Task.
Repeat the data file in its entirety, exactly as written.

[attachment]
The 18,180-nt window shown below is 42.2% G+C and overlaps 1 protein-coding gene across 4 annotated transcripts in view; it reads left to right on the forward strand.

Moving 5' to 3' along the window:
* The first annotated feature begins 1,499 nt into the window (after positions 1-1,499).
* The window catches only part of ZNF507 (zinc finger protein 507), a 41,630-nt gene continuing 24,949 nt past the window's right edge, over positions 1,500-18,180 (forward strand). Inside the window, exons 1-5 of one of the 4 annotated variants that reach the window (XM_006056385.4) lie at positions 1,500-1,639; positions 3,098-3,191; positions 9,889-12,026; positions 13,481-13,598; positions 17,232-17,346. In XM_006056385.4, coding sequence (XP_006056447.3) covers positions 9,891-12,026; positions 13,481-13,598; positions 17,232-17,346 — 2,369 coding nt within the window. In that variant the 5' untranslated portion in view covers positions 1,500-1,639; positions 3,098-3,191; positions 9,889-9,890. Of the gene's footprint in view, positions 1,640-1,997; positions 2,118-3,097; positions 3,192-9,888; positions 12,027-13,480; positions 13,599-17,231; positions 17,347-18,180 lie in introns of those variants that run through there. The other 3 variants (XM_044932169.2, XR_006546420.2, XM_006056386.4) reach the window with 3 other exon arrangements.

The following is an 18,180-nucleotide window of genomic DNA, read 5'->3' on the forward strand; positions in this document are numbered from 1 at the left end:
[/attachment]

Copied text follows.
The 18,180-nt window shown below is 42.2% G+C and overlaps 1 protein-coding gene across 4 annotated transcripts in view; it reads left to right on the forward strand.

Moving 5' to 3' along the window:
* The first annotated feature begins 1,499 nt into the window (after positions 1-1,499).
* The window catches only part of ZNF507 (zinc finger protein 507), a 41,630-nt gene continuing 24,949 nt past the window's right edge, over positions 1,500-18,180 (forward strand). Inside the window, exons 1-5 of one of the 4 annotated variants that reach the window (XM_006056385.4) lie at positions 1,500-1,639; positions 3,098-3,191; positions 9,889-12,026; positions 13,481-13,598; positions 17,232-17,346. In XM_006056385.4, coding sequence (XP_006056447.3) covers positions 9,891-12,026; positions 13,481-13,598; positions 17,232-17,346 — 2,369 coding nt within the window. In that variant the 5' untranslated portion in view covers positions 1,500-1,639; positions 3,098-3,191; positions 9,889-9,890. Of the gene's footprint in view, positions 1,640-1,997; positions 2,118-3,097; positions 3,192-9,888; positions 12,027-13,480; positions 13,599-17,231; positions 17,347-18,180 lie in introns of those variants that run through there. The other 3 variants (XM_044932169.2, XR_006546420.2, XM_006056386.4) reach the window with 3 other exon arrangements.

The following is an 18,180-nucleotide window of genomic DNA, read 5'->3' on the forward strand; positions in this document are numbered from 1 at the left end: